The photo above shows a rudder conversion I saw at an F3F meeting. Each servo drives one control surface - requires a computer Tx with a V-tail mixer. Note the ballast tube has been relocated down the centre line and has a ballast retaining cap which is secured by a bolt. Two mini servos either side have 1/4" push-rods which just squeeze between ballast tube and fuselage sides. Works well.
- The model can handle a good Force 4/5 without ballast.
- Stall behaviour is exemplary with little tendency to drop a wing at normal attitudes a point in favour for pylon racing. Aileron response is also good up to the stall.
- Roll rate using recommended movements is adequate, but I increased the movement to get a crisper response. In addition, thermal turns benefit from some differential in the end the ailerons throws were 14mm up, 6mm down.
- Tight 180° pylon turns are good. Little loss of speed once the wings are working.
- Four point rolls are sort of OK as long as you dont dwell too long on the points. A rudder would help here for the knife edge parts.
- With a fast entry towering stall turns are possible - the model converts speed to height well, and vice versa. Accuracy at the top of a stall turn is a little hit or miss though because of lack of a rudder though.
- With the CG at the recommended 70mm position, inverted flight needs a fair amount of down elevator to hold a level attitude. Move it back, and at 76 mm the model holds inverted for long periods with only a small amount of forward stick but its much twitchier in pitch. Id be happier with the CG closer to the recommended position for sport flying or pylon racing.
- Adding ballast adds to the fun. The increase in stall speed makes it important to keep the speed up - a loop with insufficient speed can result in an impressive flick. Pylon turns must be kept wider than normal when loaded up for the same reason.
- In marginal conditions, the model thermals well despite despite its 13 oz/ft2 wing loading but ultimately its no match for a floater.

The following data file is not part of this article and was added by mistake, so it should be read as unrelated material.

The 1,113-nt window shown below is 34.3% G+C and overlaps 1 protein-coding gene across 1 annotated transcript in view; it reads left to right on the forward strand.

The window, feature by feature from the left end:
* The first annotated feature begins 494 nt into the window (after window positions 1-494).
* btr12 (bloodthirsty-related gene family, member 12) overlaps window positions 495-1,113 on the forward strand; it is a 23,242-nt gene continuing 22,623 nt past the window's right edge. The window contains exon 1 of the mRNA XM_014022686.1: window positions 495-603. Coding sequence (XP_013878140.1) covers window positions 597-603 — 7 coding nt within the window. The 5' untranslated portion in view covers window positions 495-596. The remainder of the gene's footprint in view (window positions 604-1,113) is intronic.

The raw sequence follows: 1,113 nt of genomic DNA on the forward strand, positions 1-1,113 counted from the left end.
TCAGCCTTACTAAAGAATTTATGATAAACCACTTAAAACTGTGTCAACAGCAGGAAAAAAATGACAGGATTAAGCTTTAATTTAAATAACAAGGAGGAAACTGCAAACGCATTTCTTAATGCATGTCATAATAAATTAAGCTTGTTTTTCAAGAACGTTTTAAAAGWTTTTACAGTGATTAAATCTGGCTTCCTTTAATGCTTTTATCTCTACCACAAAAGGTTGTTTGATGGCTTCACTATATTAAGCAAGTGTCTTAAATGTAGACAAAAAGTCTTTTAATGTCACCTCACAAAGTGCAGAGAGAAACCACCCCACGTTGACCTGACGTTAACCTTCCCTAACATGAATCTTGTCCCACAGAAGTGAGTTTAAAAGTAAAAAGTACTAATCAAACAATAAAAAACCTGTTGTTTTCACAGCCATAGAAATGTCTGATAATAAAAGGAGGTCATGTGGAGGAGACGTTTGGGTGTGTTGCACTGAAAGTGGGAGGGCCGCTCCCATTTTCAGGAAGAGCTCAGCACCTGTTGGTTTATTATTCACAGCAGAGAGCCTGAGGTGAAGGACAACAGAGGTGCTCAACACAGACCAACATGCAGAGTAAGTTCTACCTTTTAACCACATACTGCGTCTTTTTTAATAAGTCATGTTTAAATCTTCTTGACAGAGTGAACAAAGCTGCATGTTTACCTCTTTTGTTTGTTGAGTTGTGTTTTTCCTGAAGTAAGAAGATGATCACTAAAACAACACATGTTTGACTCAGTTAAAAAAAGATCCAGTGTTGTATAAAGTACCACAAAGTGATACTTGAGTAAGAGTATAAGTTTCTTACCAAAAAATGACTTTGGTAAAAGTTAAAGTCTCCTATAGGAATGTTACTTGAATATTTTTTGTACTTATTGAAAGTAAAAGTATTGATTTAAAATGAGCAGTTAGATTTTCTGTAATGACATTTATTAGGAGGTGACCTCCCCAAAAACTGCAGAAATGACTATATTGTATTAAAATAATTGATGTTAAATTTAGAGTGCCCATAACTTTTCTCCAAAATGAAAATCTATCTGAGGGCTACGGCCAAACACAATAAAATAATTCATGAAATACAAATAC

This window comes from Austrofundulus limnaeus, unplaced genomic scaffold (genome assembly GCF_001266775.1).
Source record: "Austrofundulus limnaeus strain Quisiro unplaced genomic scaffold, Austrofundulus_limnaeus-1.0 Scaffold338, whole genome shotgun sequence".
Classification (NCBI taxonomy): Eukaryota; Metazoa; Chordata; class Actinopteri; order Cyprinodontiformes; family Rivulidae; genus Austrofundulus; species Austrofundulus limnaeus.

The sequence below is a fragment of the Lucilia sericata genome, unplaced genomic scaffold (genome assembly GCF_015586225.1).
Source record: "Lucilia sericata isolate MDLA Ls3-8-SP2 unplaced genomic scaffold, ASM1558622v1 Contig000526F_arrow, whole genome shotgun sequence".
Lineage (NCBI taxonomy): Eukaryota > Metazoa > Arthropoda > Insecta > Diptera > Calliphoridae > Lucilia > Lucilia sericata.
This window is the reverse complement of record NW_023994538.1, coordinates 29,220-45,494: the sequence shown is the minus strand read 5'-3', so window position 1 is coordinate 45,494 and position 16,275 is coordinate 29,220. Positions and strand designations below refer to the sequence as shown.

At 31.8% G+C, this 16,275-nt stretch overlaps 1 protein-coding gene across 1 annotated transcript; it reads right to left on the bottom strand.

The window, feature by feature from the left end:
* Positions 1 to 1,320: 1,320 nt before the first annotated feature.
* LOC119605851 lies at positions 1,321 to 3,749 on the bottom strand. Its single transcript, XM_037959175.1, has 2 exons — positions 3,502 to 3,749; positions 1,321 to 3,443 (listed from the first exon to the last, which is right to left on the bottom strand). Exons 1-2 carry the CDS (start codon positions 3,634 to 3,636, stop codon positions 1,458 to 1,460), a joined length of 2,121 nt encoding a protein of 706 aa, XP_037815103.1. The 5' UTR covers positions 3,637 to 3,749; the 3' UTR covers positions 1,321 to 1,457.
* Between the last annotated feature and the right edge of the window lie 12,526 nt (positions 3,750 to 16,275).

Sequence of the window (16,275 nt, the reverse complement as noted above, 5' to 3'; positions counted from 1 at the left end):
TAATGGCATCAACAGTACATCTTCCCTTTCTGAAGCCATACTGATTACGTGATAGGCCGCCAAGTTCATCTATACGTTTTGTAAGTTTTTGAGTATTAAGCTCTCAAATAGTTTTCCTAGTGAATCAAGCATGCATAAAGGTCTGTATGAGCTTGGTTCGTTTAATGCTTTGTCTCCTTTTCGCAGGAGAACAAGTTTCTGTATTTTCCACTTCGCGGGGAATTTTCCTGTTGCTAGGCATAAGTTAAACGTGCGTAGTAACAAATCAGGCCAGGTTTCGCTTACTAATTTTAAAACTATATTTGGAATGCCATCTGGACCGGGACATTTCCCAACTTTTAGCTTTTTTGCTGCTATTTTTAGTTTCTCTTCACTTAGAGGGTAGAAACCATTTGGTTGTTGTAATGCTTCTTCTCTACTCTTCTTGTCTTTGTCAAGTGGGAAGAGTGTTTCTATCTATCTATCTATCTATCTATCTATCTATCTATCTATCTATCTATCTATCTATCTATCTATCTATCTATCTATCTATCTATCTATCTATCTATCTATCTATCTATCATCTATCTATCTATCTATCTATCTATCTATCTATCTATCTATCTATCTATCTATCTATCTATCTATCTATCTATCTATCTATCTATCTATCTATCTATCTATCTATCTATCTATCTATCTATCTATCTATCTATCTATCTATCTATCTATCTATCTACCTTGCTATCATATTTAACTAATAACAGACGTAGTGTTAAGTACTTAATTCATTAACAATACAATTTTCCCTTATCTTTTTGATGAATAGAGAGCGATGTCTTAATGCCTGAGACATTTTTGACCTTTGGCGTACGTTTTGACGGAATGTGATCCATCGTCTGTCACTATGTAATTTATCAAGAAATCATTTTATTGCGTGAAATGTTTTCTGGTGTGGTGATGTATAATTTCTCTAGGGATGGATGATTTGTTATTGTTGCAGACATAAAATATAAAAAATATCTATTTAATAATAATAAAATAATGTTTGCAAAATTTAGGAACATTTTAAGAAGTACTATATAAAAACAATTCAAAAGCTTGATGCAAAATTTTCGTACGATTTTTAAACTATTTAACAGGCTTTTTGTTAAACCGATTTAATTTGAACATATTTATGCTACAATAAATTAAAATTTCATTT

- To control the rate of descent during landing approaches, I mixed about 20° of aileron reflex to act as a spoiler, à la the Mini Ellipse. There is a nose up trim change which I mixed out from the transmitter.
The model is a classic pylon racer simple layout, handles well, flies fast and turns on a sixpence.
Sport/fun flyers will also enjoy its speed and good manners.
Aerobatic pilots will want to add a rudder control to extend the repertoire Id like to see some guidance for this in the instructions.
The price is at the higher end of the range for this class of model, however quality of materials and manufacture are absolutely first class. The important bits the wing and fuselage - are likely to be very durable. It therefore represents good value for money.
Post Script: Ive built two Eliminator SR's for the 1999 Pylon season, and both show the same excellence of manufacture. For example I've needed to mix and match different wing panels (because of mid-airs) and the sections have matched absolutely perfectly at the root. John Stevens also provides first rate service.
The only mod I've made is to the tailplane, replacing the M2 steel bolt with M4 nylon. This resists crash damage better - the nylon bolt sheers instead of pulling through the tailplance platform on heavy landings. I've also reinforced the stab with a full depth CF dihedral brace which makes it a lot stronger.